Documentary Film: Slavery by Another Name
December 13 @ 7:00 pm - 9:00 pm EST
The Documentary Film & Discussion Series meets at the Ashland Library, Community Room, every 2nd Thursday of the month, 7:00–9:00 pm. The moderated discussions are often lively and thought provoking. All points of view are welcome. Admission is free.
“Slavery by Another Name”
Thursday, Dec. 13th
Slavery by Another Name is a 90-minute film that challenges one of Americans’ most cherished assumptions: the belief that slavery in this country ended with the Emancipation Proclamation.
According to the PBS website, the film tells how even as chattel slavery came to an end in the South in 1865, thousands of African Americans were pulled back into forced labor with shocking force and brutality. It was a system in which men, often guilty of no crime at all, were arrested, compelled to work without pay, repeatedly bought and sold, and coerced to do the bidding of masters. Tolerated by both the North and South, forced labor lasted well into the 20th century.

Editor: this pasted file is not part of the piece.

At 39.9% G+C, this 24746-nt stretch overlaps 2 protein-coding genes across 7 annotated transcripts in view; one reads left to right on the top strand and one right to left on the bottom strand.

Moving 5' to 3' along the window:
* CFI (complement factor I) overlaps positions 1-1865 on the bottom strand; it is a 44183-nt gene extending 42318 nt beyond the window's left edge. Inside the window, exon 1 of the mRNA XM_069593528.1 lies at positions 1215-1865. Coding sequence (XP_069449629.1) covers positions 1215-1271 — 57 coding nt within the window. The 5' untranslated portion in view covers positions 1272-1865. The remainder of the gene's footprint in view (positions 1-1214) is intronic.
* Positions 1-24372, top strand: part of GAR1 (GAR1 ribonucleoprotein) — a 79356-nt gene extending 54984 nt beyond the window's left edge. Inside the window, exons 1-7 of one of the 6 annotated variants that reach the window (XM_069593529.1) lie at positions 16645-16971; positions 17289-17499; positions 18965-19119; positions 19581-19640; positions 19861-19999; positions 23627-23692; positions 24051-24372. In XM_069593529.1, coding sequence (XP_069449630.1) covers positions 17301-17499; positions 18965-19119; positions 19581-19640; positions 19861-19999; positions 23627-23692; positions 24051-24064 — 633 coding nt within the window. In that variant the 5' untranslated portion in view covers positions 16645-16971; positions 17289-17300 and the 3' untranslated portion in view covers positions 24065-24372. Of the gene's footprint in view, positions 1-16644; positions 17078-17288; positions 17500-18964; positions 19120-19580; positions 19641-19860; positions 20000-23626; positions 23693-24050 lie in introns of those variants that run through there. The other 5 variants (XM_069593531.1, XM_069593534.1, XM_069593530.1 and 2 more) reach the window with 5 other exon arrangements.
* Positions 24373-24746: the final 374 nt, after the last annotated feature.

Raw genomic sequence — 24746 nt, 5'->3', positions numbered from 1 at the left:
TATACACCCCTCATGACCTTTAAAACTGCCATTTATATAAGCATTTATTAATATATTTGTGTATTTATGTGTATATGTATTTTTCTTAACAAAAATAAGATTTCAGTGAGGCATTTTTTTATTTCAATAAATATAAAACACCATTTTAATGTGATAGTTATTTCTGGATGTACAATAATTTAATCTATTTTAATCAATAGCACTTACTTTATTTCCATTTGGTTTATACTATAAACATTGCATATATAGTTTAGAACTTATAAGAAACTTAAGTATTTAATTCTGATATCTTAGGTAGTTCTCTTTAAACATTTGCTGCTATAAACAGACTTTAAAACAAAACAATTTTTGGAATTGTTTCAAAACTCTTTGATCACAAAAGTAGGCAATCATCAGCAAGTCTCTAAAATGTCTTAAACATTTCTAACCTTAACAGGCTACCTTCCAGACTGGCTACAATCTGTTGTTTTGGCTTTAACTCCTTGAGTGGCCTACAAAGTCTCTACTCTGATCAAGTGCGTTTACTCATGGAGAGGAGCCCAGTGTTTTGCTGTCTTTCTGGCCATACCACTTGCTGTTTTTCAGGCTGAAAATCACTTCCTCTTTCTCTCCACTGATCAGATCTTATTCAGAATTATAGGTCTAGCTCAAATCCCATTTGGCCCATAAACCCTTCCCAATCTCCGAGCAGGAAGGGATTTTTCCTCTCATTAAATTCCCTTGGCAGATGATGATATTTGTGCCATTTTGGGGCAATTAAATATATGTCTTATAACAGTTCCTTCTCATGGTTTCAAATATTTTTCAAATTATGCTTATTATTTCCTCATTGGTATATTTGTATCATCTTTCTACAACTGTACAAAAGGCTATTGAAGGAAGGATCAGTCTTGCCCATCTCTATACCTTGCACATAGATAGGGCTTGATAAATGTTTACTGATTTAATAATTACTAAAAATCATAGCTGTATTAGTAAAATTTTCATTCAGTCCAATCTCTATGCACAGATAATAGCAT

The brutality of the system was worse than slavery. As historian C. Vann Woodward and others have argued, under slavery, slave owners had an interest in a modicum of well-being for their property. Under convict labor no such interest existed. The horrors re-created in this documentary are difficult to view.
Incredibly, it took the propaganda broadcasts of Japan and Germany that told African Americans they would be truly free once the U.S. was defeated and urged them not to fight, to cause President Roosevelt to become concerned about the damage convict labor inflicted on the U.S. global image.